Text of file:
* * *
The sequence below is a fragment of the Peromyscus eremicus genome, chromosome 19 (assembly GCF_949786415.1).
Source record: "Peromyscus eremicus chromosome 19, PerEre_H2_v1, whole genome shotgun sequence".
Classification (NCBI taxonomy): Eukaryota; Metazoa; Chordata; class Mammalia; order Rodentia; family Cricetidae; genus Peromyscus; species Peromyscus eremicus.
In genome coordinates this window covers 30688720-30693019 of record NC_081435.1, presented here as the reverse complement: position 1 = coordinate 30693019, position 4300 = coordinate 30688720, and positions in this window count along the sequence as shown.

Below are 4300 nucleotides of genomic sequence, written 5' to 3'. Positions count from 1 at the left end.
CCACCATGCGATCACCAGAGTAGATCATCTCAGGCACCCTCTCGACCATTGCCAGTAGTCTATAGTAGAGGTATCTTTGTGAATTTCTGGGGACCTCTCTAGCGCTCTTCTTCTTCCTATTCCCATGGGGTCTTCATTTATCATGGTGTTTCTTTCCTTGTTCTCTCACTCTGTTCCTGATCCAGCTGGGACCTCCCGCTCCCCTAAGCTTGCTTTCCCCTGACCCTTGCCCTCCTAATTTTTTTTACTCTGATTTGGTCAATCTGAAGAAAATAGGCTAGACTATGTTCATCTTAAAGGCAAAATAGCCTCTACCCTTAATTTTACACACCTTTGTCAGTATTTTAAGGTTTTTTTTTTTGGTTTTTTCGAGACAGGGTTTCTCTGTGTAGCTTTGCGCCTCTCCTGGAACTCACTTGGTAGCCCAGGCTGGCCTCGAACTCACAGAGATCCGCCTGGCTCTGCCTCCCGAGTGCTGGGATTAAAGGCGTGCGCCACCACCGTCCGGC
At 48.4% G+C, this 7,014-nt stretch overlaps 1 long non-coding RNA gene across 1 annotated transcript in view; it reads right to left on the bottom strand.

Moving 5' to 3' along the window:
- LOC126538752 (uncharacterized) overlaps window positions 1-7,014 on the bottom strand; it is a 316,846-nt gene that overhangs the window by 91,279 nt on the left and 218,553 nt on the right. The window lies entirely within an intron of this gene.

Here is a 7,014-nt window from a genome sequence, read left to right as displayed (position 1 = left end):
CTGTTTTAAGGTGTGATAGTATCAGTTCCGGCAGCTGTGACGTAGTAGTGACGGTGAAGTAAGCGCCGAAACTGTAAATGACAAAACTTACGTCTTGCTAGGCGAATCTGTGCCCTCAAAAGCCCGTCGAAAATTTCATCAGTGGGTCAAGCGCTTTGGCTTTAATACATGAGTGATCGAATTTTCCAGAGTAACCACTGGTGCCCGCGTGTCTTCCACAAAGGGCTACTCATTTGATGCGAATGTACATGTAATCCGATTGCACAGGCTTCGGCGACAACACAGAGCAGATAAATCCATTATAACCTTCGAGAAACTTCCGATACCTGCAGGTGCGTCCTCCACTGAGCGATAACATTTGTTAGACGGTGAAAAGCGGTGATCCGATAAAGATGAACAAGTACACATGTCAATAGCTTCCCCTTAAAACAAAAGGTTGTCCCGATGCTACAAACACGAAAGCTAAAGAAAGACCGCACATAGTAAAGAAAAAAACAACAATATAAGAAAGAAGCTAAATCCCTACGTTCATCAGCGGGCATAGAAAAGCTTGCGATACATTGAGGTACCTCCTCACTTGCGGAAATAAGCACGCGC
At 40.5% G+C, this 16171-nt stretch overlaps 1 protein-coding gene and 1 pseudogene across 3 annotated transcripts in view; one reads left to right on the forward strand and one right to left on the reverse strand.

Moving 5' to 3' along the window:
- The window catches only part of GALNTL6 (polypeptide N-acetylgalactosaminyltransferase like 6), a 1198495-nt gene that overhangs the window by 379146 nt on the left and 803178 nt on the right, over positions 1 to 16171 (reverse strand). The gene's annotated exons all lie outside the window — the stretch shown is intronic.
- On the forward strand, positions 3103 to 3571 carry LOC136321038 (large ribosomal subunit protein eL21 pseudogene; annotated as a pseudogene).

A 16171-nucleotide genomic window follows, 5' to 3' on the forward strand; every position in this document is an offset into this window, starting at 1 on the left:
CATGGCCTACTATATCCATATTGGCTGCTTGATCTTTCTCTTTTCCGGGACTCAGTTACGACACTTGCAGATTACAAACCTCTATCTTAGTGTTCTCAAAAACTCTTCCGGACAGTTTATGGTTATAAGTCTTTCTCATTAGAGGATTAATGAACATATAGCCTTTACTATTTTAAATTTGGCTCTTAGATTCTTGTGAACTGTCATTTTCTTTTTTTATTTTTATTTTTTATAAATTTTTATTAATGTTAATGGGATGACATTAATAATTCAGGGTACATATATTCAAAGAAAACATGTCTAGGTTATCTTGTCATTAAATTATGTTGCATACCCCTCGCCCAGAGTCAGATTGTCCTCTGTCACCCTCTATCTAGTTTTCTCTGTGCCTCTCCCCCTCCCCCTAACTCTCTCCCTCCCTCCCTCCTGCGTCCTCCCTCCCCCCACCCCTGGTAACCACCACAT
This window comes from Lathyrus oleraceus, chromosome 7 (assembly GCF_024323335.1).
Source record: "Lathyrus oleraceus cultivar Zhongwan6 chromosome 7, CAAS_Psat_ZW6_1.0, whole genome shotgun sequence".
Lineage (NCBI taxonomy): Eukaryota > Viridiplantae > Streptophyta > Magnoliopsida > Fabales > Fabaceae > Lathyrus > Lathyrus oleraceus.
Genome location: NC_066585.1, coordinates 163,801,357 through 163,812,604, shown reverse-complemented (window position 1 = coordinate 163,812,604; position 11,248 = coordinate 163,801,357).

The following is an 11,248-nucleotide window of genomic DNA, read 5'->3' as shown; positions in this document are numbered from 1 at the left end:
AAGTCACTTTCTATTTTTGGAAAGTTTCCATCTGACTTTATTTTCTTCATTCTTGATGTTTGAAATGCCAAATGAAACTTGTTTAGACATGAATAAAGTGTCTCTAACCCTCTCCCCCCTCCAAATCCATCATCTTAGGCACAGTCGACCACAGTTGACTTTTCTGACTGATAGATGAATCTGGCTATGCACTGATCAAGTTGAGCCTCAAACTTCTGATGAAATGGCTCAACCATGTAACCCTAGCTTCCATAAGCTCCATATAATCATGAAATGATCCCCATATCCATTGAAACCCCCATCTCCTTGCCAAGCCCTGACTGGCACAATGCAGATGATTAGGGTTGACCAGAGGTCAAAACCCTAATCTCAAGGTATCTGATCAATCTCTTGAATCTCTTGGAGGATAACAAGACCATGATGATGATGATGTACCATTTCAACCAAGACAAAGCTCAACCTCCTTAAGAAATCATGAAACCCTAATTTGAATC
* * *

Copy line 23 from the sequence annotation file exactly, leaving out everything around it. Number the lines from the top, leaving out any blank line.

AAGTCACTTTCTATTTTTGGAAAGTTTCCATCTGACTTTATTTTCTTCATTCTTGATGTTTGAAATGCCAAATGAAACTTGTTTAGACATGAATAAAGTGTCTCTAACCCTCTCCCCCCTCCAAATCCATCATCTTAGGCACAGTCGACCACAGTTGACTTTTCTGACTGATAGATGAATCTGGCTATGCACTGATCAAGTTGAGCCTCAAACTTCTGATGAAATGGCTCAACCATGTAACCCTAGCTTCCATAAGCTCCATATAATCATGAAATGATCCCCATATCCATTGAAACCCCCATCTCCTTGCCAAGCCCTGACTGGCACAATGCAGATGATTAGGGTTGACCAGAGGTCAAAACCCTAATCTCAAGGTATCTGATCAATCTCTTGAATCTCTTGGAGGATAACAAGACCATGATGATGATGATGTACCATTTCAACCAAGACAAAGCTCAACCTCCTTAAGAAATCATGAAACCCTAATTTGAATC